To determine the market demand that the two firms face, let the non-loss-averse consumer type in [0, 1], who won’t regard firm A to their reference point, they are indifferent between buying good A and good B. be denoted by X, correspondingly, the indifferent, loss-averse consumer is denoted by.

1) Consumers utility function:

For those non-loss-averse consumers: utility is a standard hoteling model.

For those loss averse consumers: utility = intrinsic utility + psychological utility

Psychologicalutility dependent on the gap between the firm’s offer and the benchmark.

V: reservation value; θ: service factor; λ: the weight of loss (λ > 1).

So, there will are 4 case:

Case 1; Case 2.

Case 3; Case 4.

2) The profit of firms

3. Analysis

Because it is a multistage game, we use the concept of subgame perfect equilibrium and analyze the decisions of firms and consumers in the reverse order to solve for equilibrium in prices and qualitys. We first focus on, which provides us the benchmark against which our results are compared.

3.1. None Loss Aversion Behavior Consumers (α = 0)

We get an equilibrium solution:

3.2. Exit Loss Averse Consumers (α > 0)

・ For case 1, 2, 3, we get an equilibrium solution, and case 4 have not an equilibrium solution:

Proposition 1. There exists three Nash Equilibriums, ,;,

; in addition, , ,;, , , , , , , , ,

Interpretation: There is no prominent advantage for the prominent firm A. Firm A and firm B make the same service and price decisions, and thus gain the same profits. Firm B, the competitor will follow just his decisions so as to prevent possible utility loss, without additional technology investment/cost.

Proposition 2., , , When,; When, ,.

Interpretation: And there is a threshold, where the case 3 can be the better equilibrium than case 1.

Proposition 2.,

Interpretation: loss aversion reduces firm profits and lowers service/product quality as well as prices offered, and increase consumer surplus.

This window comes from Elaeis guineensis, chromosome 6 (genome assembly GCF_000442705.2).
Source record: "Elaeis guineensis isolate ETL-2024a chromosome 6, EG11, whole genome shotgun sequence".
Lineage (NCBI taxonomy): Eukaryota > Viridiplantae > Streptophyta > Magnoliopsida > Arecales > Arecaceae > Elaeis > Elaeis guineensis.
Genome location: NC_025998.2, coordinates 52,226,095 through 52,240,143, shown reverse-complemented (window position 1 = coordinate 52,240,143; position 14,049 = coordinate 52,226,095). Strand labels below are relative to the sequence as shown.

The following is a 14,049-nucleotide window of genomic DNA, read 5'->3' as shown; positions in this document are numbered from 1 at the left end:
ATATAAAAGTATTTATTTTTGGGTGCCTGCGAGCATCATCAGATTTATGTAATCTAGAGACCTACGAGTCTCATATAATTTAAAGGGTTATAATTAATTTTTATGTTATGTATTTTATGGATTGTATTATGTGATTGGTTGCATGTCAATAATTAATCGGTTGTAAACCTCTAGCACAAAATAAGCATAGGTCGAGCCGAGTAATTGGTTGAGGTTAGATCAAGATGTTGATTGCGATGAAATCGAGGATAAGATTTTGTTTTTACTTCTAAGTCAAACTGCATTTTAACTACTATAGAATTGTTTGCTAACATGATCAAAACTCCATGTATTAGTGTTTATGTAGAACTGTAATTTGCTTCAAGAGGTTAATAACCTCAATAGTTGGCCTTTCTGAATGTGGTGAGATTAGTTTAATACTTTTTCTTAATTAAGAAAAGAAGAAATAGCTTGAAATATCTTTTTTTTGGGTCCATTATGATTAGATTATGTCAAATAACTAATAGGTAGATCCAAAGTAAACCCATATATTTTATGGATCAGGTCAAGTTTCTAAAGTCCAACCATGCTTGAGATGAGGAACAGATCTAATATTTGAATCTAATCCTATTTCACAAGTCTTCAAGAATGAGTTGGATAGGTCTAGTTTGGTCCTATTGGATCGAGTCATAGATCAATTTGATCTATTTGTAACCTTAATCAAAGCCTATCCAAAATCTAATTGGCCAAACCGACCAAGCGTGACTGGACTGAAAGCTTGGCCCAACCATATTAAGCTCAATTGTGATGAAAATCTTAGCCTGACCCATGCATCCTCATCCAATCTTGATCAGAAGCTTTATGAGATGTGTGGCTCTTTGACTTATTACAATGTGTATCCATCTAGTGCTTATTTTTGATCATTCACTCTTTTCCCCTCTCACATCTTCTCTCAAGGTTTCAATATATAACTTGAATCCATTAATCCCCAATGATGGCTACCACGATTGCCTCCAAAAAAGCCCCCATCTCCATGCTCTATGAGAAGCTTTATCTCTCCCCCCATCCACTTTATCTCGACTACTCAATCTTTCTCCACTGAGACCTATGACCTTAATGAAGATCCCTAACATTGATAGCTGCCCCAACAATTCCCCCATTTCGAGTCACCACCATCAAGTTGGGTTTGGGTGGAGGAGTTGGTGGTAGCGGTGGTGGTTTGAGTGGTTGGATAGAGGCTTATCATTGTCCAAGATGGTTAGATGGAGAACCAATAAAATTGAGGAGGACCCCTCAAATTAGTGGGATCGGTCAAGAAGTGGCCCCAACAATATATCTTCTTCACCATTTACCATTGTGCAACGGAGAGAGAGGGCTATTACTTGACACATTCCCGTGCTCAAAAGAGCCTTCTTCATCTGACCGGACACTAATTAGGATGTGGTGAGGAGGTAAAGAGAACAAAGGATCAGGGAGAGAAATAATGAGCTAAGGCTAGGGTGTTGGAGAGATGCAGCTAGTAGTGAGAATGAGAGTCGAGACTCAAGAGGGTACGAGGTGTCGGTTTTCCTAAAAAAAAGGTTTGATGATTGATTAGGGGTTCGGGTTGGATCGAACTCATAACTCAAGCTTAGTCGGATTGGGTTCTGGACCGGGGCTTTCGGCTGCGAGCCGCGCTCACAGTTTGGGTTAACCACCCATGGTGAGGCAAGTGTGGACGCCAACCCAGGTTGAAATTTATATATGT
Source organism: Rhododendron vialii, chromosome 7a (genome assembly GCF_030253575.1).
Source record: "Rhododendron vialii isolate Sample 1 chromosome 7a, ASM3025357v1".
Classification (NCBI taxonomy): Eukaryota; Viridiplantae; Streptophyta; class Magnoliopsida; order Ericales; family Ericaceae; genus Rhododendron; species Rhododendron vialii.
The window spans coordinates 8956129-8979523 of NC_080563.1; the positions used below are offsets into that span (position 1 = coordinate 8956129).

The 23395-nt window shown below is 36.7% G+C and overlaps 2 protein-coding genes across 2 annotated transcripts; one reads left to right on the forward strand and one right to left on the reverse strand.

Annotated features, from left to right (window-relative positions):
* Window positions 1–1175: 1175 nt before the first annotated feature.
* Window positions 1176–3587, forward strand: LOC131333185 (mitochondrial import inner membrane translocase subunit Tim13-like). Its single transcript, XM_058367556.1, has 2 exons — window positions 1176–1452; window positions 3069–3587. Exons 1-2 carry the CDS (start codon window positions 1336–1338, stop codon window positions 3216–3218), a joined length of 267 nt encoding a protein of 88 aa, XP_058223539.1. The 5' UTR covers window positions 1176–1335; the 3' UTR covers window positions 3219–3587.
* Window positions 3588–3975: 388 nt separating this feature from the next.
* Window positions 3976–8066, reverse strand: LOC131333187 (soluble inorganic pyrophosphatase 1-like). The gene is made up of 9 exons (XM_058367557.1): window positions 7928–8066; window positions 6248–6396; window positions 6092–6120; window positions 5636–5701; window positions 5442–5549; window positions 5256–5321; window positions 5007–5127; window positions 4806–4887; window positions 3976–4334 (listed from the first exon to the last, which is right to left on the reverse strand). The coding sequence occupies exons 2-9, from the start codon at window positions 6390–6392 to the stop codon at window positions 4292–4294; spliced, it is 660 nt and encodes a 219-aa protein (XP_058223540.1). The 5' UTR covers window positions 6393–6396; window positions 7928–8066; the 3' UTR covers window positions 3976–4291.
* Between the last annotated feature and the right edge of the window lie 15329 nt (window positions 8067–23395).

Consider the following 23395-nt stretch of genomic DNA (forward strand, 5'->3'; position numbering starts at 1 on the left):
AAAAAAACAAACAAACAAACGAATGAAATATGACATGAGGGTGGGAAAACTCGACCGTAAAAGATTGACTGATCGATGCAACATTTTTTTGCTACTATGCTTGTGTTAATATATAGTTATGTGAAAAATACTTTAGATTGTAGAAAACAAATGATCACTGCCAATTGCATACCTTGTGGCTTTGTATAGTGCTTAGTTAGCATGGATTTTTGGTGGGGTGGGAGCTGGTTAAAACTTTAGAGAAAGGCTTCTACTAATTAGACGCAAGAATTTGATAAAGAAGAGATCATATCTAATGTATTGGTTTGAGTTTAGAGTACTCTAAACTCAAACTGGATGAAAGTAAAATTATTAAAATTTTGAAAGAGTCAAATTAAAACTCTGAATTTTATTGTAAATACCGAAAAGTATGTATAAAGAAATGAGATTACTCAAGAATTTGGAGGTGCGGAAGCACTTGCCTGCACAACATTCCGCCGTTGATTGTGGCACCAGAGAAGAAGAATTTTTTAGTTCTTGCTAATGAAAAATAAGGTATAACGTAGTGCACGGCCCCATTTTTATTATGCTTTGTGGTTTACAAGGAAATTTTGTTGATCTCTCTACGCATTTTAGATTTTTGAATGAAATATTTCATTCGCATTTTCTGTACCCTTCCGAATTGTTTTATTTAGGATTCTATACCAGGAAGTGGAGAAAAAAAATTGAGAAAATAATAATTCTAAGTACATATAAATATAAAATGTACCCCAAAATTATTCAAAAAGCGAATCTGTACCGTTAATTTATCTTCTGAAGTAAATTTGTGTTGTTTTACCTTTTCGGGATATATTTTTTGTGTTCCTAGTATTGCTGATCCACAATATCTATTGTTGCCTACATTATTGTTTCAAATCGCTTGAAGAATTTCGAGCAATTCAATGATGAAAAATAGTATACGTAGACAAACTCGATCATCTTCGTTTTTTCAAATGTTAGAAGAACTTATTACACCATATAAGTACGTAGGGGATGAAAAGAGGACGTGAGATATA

4. Conclusions

We study competition on price and quality strategies in markets under benchmark effects of prominent firm. Benchmark is modeled as loss aversion. Consumers form the reference point facing the other firm’s goods. We show that the benchmark effects make both firms perform the same, both firms still make the same price/quality decisions, and their profits are the same. The prominent firm can’t benefit from the benchmark effect. Since the other firm has motivation to decrease the gap between them. Furthermore, loss aversion has negative impacts in both firms’ profit; however, it benefits consumers most of the time.

Because under our setting is that the cost of two firm is the same, so, it will be different when their margin quality cost is asymmetric, it is my next work.

Cite this paper

WangyanXie, (2016) Price and Service Quality Competition with Benchmark Effect. Open Journal of Social Sciences,04,141-146. doi: 10.4236/jss.2016.42019


  1. 1. Arbatskaya, M. (2007) Ordered Search. RAND Journal of Economics, 38, 119-126.

  2. 2. Kahneman, D. and Tversky, A. (1979) Prospect Theory: An Analysis of Decision under Risk. Econometrica: Journal of the Econometric Society, 47, 263-291.

  3. 3. Mazumdar, T., Raj, S.P. and Sinha, I. (2005) Reference Price Research: Review and Propositions. Journal of Marketing, 69, 84-102.

  4. 4. Heidhues, P. and Koszegi, B. (2008) Competition and Price Variation When Consumers Are Loss Averse. American Economic Review, 98, 1245-1268.

  5. 5. Karle, H. and Peitz, M. (2014) Competition under Consumer Loss Aversion. The RAND Journal of Economics, 45, 1- 31.

  6. 6. Hardie, B.G.S., Johnson, E.J. and Fader, P.S. (1993) Modeling Loss Aversion and Reference Dependence Effects on Brand Choice. Marketing Science, 12, 378-394.

  7. 7. Hotelling, H. (1929) Stability in Competition. The Economic Journal, 39, 41-57.




, ,, ,

Then, we can get the other cases’ equilibrium solutions.